Mapping the risk associated with dogs bites in humans: studies from Australia and China aiding the design of intervention studies

Associate Professor Ricardo Megalhaes (view profile)

In Australia, more than 2,000 people are annually admitted to hospital for treatment for dog bite injuries and children under the age of 10 are particularly at risk.

Despite this disease burden the location of geographical areas most of risk of dog bites and associated risk factors are poorly understood. Dog bites in China are a well-recognised public health problem. Our studies in China demonstrate the important role of health education at reducing dog bites and diseases associated with these injuries. Rabies is a significant public health problem in China in that it records the second highest case incidence globally.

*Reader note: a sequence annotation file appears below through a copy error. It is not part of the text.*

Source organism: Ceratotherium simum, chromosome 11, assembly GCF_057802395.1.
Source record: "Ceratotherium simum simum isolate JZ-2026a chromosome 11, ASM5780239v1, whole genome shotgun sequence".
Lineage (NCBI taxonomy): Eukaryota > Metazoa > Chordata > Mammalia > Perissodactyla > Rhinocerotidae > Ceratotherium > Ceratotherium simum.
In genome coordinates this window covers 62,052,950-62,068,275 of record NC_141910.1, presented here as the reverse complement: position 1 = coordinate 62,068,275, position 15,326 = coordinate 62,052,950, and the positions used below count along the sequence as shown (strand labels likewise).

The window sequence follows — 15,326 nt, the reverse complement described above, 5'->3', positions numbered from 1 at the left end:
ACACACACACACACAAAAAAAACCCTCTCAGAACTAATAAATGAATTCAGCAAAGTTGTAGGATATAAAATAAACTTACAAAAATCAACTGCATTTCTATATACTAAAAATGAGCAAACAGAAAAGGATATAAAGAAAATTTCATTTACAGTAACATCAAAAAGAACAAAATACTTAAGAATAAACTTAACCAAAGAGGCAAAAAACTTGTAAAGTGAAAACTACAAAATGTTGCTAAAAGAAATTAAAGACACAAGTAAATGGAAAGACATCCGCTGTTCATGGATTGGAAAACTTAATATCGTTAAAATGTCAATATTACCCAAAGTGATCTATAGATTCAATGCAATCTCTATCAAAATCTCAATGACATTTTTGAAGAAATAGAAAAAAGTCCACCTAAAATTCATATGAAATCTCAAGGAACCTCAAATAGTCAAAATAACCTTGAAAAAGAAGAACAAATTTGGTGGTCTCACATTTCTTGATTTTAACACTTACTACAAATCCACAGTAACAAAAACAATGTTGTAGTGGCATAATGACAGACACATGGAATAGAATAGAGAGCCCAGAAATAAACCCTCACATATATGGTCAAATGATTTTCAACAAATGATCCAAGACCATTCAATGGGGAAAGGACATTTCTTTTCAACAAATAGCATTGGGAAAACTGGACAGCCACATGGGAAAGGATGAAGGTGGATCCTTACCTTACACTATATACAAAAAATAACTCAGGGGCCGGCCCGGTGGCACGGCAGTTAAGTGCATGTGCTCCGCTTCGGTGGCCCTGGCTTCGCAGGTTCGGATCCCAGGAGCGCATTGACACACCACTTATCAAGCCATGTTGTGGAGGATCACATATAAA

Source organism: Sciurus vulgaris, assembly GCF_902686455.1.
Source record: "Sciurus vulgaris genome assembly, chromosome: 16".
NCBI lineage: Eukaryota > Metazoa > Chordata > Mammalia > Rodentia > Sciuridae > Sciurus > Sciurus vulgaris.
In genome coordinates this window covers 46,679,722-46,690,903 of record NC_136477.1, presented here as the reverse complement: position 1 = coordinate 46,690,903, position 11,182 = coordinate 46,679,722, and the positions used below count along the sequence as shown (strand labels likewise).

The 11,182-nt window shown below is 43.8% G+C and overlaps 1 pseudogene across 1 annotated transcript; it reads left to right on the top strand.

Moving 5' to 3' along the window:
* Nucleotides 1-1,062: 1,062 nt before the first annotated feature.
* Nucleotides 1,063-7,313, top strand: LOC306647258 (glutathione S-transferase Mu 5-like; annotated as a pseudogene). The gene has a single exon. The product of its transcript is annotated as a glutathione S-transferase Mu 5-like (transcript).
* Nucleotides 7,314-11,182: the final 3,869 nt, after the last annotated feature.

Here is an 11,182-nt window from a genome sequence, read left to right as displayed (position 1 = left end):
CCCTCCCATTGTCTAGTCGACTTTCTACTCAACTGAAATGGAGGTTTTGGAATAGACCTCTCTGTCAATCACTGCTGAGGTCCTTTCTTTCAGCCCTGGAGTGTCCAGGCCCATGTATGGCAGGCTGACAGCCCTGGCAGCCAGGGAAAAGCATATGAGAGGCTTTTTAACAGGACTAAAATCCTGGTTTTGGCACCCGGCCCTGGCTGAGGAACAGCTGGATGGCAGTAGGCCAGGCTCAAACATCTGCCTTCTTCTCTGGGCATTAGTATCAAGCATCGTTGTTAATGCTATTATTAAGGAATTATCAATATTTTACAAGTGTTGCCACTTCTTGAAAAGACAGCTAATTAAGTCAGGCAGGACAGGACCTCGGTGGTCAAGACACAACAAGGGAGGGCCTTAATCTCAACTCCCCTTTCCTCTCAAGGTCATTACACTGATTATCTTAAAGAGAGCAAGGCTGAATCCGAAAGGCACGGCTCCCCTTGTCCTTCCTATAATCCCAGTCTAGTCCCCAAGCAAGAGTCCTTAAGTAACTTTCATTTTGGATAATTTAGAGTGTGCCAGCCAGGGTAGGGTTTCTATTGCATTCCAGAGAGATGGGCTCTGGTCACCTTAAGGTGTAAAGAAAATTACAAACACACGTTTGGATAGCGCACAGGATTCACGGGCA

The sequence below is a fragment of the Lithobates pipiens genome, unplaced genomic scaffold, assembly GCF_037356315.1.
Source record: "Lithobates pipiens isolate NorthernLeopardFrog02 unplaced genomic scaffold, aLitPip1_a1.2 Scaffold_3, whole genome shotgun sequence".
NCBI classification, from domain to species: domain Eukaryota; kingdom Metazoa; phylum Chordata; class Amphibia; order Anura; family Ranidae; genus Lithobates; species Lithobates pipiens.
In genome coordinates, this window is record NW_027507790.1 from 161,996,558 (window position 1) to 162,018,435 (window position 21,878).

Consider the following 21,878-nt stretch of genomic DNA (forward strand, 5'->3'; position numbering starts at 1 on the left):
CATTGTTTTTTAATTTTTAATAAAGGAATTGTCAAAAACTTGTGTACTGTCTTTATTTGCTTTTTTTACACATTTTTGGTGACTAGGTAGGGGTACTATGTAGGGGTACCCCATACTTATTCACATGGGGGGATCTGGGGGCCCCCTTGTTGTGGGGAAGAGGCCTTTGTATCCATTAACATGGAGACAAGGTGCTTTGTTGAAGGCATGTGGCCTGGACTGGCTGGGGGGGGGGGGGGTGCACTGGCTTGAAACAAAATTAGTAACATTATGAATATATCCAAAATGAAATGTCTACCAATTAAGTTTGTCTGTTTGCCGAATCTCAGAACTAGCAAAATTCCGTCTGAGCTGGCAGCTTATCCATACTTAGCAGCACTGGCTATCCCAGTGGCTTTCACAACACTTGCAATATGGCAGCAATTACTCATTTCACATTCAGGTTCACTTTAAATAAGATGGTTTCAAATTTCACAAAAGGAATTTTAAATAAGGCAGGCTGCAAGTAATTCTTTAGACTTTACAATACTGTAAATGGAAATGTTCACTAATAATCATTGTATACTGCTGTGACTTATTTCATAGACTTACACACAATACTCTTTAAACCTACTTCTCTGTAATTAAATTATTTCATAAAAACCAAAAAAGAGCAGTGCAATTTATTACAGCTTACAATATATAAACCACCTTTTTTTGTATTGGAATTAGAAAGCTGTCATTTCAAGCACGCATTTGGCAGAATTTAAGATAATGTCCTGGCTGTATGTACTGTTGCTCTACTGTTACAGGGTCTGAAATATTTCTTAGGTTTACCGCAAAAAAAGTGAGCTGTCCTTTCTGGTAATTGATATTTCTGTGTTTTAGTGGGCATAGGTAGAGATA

Surveillance data on canine rabies in China is lacking and human rabies notifications can be a useful indicator of areas where animal and human rabies control could be integrated. In this presentation, we aim to describe ongoing studies of dog bites in the Greater Brisbane area and articulate the need for further studies looking at understanding the spatiotemporal distribution of dog bite cases and associated risk factors. We will also present findings from our studies in China looking into human rabies and model its geographical spread to provide an evidence base to inform future integrated rabies control strategies.

Some of our recent studies aimed to measure and compare the effect on knowledge and protective behaviour towards dog bites of health education interventions that include a novel Short Messaging Service via cell phones (SMS) and rabies health information sessions at schools (IS).

Findings of our studies in China highlight the potential usefulness of TV commercials, mobile phone SMS and school IS as effective health promotion tools for public health communication; further studies are needed to investigate the long term benefits of these interventions on the reduction of dog bites and resulting human rabies incidence.